Several of the blog posts and class discussions over the semester have pointed to the misuse of digital technologies in reprinting or ‘faking’ artifacts or cultural antiquities. Although a majority of the recreations are sold to tourists as knick-knacks and souvenirs, the surge is artifact replication represents a major hindrance on the procurement of authentic artifacts for academic research and museum curation.
Geologist Timothy Rose of the Smithsonian Intuition’s Analytical Laboratories is fighting fire with fire by using his lab’s nanoscale scanning electron microscope (nanoSEM) to determine the authenticity of ancient Mesoamerican artifacts.
In an ongoing study, Rose and his colleagues have analysed hundred of artifacts from ancient Olmec, Maya, Teotihuacan and Mezcala civilizations dating from 1500 B.C. to A.D. 600.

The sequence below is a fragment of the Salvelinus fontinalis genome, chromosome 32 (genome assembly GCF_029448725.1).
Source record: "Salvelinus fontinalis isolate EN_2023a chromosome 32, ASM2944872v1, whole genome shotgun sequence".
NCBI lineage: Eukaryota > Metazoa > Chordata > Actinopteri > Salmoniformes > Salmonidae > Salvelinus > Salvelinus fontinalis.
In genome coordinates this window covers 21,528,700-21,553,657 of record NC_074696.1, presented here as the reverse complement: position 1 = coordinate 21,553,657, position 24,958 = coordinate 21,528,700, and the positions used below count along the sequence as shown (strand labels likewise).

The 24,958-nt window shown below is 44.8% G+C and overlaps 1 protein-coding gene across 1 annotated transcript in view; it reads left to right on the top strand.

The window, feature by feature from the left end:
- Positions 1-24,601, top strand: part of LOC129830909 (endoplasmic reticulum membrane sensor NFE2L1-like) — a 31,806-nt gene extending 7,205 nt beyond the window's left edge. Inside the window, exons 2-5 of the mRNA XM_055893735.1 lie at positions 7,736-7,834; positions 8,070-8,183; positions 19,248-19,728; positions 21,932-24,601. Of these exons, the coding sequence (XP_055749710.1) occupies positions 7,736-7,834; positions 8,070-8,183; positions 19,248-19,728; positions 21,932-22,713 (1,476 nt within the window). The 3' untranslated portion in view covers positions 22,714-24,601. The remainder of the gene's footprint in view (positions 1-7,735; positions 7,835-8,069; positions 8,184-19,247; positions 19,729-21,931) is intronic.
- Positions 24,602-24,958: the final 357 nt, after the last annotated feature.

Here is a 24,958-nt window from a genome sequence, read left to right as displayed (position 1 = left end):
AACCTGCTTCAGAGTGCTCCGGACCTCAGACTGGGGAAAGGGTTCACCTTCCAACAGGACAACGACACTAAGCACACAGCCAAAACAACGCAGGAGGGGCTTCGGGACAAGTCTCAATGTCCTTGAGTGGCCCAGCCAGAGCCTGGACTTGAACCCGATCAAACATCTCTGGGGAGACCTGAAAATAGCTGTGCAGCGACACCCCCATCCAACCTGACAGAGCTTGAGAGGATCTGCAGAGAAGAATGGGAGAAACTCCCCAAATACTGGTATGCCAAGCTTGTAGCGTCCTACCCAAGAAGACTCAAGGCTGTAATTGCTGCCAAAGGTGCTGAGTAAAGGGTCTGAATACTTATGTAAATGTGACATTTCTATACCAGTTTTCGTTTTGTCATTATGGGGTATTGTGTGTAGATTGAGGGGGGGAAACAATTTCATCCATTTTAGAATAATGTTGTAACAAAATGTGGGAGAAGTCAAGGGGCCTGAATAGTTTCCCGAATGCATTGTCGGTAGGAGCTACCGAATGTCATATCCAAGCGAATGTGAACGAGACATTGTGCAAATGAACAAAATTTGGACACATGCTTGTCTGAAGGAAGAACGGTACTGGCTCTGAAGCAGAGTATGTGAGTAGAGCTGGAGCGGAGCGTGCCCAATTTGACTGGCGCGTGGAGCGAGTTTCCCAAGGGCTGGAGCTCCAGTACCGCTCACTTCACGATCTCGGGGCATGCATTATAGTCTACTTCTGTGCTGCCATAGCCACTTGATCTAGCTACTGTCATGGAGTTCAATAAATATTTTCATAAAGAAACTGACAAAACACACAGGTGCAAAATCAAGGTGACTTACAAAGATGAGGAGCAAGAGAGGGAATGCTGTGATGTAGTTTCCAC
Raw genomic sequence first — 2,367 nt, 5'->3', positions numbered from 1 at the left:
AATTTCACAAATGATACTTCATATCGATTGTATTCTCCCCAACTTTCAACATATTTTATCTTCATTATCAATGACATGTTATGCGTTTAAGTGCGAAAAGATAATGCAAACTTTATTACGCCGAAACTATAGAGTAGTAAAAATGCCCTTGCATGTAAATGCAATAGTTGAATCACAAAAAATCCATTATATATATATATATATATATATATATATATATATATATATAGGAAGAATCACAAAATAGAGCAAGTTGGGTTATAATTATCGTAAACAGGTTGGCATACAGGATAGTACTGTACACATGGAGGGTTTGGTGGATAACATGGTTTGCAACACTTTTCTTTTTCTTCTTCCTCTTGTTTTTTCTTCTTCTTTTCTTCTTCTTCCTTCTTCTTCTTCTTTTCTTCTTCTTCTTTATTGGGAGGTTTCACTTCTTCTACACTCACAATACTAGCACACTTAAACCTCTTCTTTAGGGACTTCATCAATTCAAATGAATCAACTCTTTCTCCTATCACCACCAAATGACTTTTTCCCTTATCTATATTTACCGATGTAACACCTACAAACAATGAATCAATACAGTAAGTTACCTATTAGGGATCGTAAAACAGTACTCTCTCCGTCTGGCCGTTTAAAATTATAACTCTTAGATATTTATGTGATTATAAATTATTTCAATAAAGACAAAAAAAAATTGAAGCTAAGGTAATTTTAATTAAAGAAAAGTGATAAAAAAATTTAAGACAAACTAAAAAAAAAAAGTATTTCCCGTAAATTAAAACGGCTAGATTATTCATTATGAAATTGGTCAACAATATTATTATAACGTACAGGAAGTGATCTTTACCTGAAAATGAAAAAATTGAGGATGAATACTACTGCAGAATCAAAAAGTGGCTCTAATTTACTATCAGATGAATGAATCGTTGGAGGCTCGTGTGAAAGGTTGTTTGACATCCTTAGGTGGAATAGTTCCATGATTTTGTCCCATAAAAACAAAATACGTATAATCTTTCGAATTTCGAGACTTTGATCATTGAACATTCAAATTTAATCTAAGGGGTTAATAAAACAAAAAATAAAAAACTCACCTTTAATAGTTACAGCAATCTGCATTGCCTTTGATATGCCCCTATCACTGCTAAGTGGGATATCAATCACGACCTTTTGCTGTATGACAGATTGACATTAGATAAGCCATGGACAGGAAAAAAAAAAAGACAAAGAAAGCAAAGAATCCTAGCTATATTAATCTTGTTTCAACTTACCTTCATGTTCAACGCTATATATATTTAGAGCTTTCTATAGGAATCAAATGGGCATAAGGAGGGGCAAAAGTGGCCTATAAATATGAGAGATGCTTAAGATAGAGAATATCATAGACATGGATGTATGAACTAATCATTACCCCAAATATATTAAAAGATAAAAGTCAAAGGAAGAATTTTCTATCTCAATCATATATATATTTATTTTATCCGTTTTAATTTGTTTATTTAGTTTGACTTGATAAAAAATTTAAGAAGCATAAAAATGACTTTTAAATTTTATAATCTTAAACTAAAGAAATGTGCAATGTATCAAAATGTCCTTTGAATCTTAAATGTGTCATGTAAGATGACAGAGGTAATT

As many of the artifacts under investigation could not be removed from their museums or sectioned to fit into the machine, silicone molds were made of the objects to study tool marks and tiny grains that were removed from deep within the artifacts cracks. This led to the discovered of single-celled algae with cell walls made of silica- a substance that would have been used to create a shiny finish on certain artifacts during the manufacturing process.
Artifacts confiscated by the federal government were analyzed using the nanoSEM to detect if flakes of modern gypsum plaster are present- essentially the objects are being examined for indicative signs that they are fakes. Rose notes that only a small percentage of the artifacts examined showed modern tool marks or evidence of recent origins.